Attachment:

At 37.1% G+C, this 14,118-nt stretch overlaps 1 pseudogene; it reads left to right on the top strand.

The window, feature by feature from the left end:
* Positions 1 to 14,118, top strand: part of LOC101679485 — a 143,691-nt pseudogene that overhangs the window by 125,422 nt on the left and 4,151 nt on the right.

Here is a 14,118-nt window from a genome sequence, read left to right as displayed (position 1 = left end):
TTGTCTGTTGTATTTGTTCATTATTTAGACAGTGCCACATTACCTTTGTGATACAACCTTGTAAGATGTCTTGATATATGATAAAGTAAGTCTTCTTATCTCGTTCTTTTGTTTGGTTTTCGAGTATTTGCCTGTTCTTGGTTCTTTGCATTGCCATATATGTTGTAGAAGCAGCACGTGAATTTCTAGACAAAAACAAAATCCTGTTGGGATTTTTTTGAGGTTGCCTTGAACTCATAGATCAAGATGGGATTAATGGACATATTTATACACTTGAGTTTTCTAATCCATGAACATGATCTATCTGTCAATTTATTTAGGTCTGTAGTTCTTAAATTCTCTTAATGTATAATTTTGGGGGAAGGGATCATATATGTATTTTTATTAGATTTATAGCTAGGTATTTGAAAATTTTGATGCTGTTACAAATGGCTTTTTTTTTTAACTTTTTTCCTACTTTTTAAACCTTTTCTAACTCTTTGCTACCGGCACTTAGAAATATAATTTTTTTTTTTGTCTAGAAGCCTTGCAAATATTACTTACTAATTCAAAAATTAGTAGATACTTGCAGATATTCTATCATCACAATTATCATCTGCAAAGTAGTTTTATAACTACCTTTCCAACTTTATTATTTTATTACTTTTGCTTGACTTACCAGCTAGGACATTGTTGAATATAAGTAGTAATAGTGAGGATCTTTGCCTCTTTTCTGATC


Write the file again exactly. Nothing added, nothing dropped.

At 37.1% G+C, this 14,118-nt stretch overlaps 1 pseudogene; it reads left to right on the top strand.

The window, feature by feature from the left end:
* Positions 1 to 14,118, top strand: part of LOC101679485 — a 143,691-nt pseudogene that overhangs the window by 125,422 nt on the left and 4,151 nt on the right.

Here is a 14,118-nt window from a genome sequence, read left to right as displayed (position 1 = left end):
TTGTCTGTTGTATTTGTTCATTATTTAGACAGTGCCACATTACCTTTGTGATACAACCTTGTAAGATGTCTTGATATATGATAAAGTAAGTCTTCTTATCTCGTTCTTTTGTTTGGTTTTCGAGTATTTGCCTGTTCTTGGTTCTTTGCATTGCCATATATGTTGTAGAAGCAGCACGTGAATTTCTAGACAAAAACAAAATCCTGTTGGGATTTTTTTGAGGTTGCCTTGAACTCATAGATCAAGATGGGATTAATGGACATATTTATACACTTGAGTTTTCTAATCCATGAACATGATCTATCTGTCAATTTATTTAGGTCTGTAGTTCTTAAATTCTCTTAATGTATAATTTTGGGGGAAGGGATCATATATGTATTTTTATTAGATTTATAGCTAGGTATTTGAAAATTTTGATGCTGTTACAAATGGCTTTTTTTTTTAACTTTTTTCCTACTTTTTAAACCTTTTCTAACTCTTTGCTACCGGCACTTAGAAATATAATTTTTTTTTTTGTCTAGAAGCCTTGCAAATATTACTTACTAATTCAAAAATTAGTAGATACTTGCAGATATTCTATCATCACAATTATCATCTGCAAAGTAGTTTTATAACTACCTTTCCAACTTTATTATTTTATTACTTTTGCTTGACTTACCAGCTAGGACATTGTTGAATATAAGTAGTAATAGTGAGGATCTTTGCCTCTTTTCTGATC